Wednesday, 12 February 2014

Papers, Please

Post-Launch Review
Papers, Please
Developer: Lucas Pope
Released: August 2013
Played: 2h36min; 3/20 endings unlocked


In Papers, Please, the player takes the role of a border checkpoint officer for the (fictional) country of Arstotzka in the late 1980s. The player is in charge of permitting or denying access to Arstotzka, and must adapt to ballooning regulations and balance the dangers of noncompliance against ethics and financial need.

At Launch 

Papers, Please received critical praise, earning average review scores of 85%. Reviewers were impressed with the emotionality created by the game's realism and immersion, though many critics found the game tedious and had a hard time continuing.

Post Launch

Several patches have been issued to fix various bugs, mostly small. Some inappropriate immigrant names have been removed - before launch, fans could submit information to be used as character names, but some of the submissions turned out to reference real celebrities, copyrighted characters, or inappropriate translations or pronunciations.

You might think that a video game where you play as a border guard inspecting papers might be boring. You'd be a little bit right, but also surprisingly wrong.

The gameplay itself is pretty monotonous and repetitive. Mostly what you're doing is checking papers for regulation discrepancies - like whether the place of issue is correct, or whether the expiry dates are valid. More and more regulations are added as time goes on, so eventually you'll be checking for work passes, matching fingerprints, searching for contraband, and keeping an eye out for persons of interest.

You get paid for every person you correctly allow through the checkpoint, but not for those you correctly turn away or detain. Your work day is timed, so the number of people you can see in a day depends on how quick you are. Your first two mistakes in a day aren't penalized, but you lose money for subsequent mistakes.

The end of the day is where things really get interesting. You have expenses. You have to pay rent, and to keep your family healthy, you need to pay for food and heat. If they get sick, you have to pay for medecine. And if you ever fall into debt, you're arrested for delinquency. All of this means that you want to pass as many people you can, as quickly as possible - but the faster you go the more likely you are to make mistakes and have your pay docked.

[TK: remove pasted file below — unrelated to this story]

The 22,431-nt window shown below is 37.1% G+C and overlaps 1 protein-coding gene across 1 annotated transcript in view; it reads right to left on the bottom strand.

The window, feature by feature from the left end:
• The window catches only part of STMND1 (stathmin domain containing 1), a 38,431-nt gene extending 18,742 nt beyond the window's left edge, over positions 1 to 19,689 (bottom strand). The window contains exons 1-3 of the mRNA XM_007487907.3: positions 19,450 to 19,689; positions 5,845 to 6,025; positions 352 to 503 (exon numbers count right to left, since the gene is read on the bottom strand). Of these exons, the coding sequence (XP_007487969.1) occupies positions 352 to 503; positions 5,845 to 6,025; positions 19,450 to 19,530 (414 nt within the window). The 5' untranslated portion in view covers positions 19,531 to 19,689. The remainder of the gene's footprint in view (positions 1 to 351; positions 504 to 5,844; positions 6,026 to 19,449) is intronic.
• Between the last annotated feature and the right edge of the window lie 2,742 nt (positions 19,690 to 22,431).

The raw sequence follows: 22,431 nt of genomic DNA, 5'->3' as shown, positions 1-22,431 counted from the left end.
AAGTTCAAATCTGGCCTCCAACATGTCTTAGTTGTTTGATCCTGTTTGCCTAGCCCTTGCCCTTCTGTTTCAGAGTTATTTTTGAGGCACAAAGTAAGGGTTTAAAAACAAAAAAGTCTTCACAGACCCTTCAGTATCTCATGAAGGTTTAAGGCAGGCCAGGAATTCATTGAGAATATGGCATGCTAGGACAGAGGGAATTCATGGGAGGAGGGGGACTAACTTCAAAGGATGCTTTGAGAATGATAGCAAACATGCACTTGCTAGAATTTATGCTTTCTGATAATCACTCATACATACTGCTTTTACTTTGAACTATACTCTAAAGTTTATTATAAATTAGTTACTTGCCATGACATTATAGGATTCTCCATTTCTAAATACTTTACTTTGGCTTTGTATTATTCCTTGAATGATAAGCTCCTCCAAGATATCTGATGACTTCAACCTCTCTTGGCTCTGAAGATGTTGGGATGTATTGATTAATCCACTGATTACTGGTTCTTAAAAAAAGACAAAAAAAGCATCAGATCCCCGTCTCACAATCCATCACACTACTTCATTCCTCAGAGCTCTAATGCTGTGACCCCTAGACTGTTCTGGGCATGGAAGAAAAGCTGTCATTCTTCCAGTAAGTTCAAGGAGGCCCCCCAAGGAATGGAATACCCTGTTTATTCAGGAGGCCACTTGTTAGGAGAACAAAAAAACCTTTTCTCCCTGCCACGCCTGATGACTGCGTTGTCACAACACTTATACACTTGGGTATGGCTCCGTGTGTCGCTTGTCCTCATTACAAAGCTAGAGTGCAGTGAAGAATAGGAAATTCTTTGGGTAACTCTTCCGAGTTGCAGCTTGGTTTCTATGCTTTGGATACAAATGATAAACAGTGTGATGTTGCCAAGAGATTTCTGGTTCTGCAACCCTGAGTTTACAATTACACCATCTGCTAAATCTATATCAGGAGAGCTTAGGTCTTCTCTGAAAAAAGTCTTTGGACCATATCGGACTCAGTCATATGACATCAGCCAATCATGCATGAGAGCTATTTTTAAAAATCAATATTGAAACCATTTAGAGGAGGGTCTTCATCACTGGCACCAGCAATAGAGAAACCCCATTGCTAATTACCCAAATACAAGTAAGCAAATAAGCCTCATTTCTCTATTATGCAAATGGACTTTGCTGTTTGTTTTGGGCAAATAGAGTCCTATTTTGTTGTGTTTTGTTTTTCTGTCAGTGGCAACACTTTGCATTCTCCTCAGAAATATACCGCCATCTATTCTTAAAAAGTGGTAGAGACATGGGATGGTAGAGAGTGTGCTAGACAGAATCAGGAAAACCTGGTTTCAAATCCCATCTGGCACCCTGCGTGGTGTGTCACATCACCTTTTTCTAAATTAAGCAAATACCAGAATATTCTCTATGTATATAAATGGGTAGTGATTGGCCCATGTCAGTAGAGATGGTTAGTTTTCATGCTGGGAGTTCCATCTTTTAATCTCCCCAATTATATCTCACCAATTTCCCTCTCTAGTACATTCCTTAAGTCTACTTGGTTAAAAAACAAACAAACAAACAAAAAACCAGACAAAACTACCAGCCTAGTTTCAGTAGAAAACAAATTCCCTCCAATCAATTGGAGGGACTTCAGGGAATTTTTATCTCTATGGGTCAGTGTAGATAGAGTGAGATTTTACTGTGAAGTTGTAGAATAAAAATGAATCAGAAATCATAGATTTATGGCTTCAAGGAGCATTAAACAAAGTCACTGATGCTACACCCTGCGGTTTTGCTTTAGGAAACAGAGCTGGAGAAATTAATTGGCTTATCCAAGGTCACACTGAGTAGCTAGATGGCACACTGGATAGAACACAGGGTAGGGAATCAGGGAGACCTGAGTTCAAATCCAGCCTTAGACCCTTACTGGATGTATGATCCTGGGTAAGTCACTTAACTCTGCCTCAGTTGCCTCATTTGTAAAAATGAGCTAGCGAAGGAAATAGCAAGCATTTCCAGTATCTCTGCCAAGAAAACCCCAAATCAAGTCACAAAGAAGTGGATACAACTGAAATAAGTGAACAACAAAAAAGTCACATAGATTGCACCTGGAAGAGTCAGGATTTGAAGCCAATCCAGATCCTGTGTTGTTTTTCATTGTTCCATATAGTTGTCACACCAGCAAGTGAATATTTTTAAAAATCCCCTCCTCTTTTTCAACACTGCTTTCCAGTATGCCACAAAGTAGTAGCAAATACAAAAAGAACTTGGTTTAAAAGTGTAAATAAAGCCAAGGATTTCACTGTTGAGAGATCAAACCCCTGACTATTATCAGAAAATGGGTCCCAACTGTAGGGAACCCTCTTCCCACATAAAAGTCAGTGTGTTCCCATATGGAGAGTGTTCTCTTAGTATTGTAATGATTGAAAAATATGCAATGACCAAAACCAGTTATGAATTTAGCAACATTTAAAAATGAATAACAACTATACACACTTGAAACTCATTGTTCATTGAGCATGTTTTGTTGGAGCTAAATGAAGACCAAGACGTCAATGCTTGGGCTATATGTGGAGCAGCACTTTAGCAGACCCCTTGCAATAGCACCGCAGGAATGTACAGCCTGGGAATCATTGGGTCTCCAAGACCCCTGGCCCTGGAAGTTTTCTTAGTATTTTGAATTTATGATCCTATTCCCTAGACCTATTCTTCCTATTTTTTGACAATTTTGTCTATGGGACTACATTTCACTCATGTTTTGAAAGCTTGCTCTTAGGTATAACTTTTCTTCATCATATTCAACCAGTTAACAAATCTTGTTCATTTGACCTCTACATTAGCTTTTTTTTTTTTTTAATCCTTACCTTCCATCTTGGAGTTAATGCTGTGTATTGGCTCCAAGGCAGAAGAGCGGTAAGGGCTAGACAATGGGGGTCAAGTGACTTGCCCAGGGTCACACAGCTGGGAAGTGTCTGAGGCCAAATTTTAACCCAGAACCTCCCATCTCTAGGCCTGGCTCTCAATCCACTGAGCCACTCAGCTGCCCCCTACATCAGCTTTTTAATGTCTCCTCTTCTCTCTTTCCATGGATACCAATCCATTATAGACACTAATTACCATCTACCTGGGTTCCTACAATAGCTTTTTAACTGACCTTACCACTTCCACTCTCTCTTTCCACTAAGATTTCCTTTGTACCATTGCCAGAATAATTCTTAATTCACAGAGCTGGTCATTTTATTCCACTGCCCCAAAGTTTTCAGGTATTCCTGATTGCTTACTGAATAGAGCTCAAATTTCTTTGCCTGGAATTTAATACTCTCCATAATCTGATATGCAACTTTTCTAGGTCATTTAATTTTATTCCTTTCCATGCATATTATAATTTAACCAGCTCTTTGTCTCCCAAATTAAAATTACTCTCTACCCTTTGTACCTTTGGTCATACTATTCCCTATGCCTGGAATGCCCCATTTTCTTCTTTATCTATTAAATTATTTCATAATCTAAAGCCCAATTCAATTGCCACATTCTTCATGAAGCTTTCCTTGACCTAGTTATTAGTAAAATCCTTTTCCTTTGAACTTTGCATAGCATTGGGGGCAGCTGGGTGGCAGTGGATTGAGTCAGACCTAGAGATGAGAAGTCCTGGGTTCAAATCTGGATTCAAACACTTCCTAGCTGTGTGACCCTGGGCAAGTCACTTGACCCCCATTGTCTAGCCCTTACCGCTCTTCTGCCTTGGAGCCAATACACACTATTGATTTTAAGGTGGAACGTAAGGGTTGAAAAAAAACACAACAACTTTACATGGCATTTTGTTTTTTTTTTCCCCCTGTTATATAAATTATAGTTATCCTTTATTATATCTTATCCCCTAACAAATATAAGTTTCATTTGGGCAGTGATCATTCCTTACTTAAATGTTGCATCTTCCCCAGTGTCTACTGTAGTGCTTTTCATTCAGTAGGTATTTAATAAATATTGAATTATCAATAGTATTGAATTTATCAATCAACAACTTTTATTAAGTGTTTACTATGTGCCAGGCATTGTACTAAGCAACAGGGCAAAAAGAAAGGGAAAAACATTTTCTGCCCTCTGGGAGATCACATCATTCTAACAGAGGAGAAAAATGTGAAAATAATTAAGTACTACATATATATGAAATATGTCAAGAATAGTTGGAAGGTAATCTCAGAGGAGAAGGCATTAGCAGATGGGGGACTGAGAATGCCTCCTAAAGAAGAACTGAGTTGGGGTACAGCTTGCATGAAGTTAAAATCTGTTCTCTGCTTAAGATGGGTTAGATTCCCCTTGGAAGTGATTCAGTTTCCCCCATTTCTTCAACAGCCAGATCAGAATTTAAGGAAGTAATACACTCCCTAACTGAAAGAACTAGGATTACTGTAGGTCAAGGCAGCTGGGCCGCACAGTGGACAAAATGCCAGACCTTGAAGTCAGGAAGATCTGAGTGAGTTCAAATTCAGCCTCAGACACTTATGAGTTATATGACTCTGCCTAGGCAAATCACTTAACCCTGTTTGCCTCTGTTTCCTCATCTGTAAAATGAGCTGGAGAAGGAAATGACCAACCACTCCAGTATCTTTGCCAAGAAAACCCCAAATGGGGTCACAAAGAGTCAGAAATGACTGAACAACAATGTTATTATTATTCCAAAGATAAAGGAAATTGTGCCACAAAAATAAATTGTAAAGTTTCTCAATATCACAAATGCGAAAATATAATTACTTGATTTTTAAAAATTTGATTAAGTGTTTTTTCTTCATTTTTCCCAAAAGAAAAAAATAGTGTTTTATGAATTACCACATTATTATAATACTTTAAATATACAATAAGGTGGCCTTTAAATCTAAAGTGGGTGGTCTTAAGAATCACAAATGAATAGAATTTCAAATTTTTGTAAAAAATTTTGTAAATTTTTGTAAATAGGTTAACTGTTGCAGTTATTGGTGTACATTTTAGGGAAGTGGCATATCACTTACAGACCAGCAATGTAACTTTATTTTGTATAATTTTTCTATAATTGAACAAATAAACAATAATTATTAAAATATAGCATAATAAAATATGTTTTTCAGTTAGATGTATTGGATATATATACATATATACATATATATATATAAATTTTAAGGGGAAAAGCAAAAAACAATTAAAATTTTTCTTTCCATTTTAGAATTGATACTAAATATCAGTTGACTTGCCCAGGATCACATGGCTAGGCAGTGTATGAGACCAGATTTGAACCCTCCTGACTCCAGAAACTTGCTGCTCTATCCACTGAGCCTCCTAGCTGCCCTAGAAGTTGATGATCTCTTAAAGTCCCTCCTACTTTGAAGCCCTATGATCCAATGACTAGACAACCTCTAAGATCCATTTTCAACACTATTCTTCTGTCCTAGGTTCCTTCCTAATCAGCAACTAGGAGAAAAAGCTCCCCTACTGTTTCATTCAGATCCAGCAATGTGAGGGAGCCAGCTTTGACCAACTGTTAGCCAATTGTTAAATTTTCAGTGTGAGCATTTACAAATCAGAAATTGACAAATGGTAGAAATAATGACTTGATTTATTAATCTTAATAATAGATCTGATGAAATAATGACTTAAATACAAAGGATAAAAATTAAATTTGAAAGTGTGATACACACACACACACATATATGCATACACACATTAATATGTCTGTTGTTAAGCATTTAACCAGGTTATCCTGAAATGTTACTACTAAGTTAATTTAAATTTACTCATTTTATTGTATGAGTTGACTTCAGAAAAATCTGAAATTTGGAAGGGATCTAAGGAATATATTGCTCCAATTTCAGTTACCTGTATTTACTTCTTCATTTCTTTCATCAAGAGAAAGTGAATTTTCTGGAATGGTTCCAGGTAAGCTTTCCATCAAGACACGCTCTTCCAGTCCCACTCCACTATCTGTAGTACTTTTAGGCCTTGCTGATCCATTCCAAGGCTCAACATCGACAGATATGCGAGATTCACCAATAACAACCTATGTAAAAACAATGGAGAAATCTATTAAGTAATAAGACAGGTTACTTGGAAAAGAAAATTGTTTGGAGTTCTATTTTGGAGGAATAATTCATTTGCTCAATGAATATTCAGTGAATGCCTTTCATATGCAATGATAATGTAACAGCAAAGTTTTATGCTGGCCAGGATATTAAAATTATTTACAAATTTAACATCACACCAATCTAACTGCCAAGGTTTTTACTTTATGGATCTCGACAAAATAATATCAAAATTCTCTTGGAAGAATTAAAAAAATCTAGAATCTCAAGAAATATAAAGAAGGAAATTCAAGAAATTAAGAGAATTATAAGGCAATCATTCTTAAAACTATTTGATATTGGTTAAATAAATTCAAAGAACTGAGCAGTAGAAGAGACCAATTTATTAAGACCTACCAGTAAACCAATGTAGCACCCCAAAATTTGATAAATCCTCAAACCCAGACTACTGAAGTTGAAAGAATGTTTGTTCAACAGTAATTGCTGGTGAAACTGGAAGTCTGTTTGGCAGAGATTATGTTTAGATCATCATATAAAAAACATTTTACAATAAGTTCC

And to make you feel even worse, sometimes the game will throw desperate refugees at you, who will be killed if you send them back to their home country - except they don't have all the paperwork they need. You have to decide if breaking the rules to save a life is worth risking your job and the health of your family.

Of course, if you're paying attention, you'll notice that you can make two mistakes per day with no penalty - you don't lose pay until the third error. So if you make no mistakes, you can deliberately allow two people to enter the country who don't meet the requirements. You can sneak in the refugees who will otherwise die, and get paid for doing it. Everybody wins!

That is, until your supervisor shows up and says "You've received 17 citations. That's too many. You're making me look bad, and the district inspector will be here tomorrow. I'd better not see any more violations."

All of this is pretty brilliant and comes across as quite a powerful simulation of the moral dilemmas and tedium of being a border checkpoint guard. But since the simulation is very accurate, the core gameplay is boring. I have a hard time playing more than an hour at a time, because no matter what changes and developments occur day to day, I'm still just shuffling papers.

The game also makes it pretty difficult to experience its story, which is hidden away in small events that may appear meaningless. Again, this fits the theme, but if you play games for the story you'll have trouble finding it - especially when the game tricks you into making mistakes. For example, an intelligence officer approaches your booth and informs you that there are certain groups making trouble for the country, and asking you to hand over any information you come across, with an implied threat if you don't. So I handed over the suspicious papers I'd been given a few days ago... and got arrested for associating with criminals. Fortunately the game saves at the start of every day, and if you make a single mistake like that, you can easily restart the day and choose another option.

Recommendation: play it.

 Papers, Please is one of those games that's good but not fun. I would absolutely recommend trying it out for at least a couple of hours because of how effectively it creates moral dilemmas and allows you to get a new perspective on how it might be to work at a border checkpoint (or even an airport). You'll be surprised at how stressful and emotional a game about paperwork can be.

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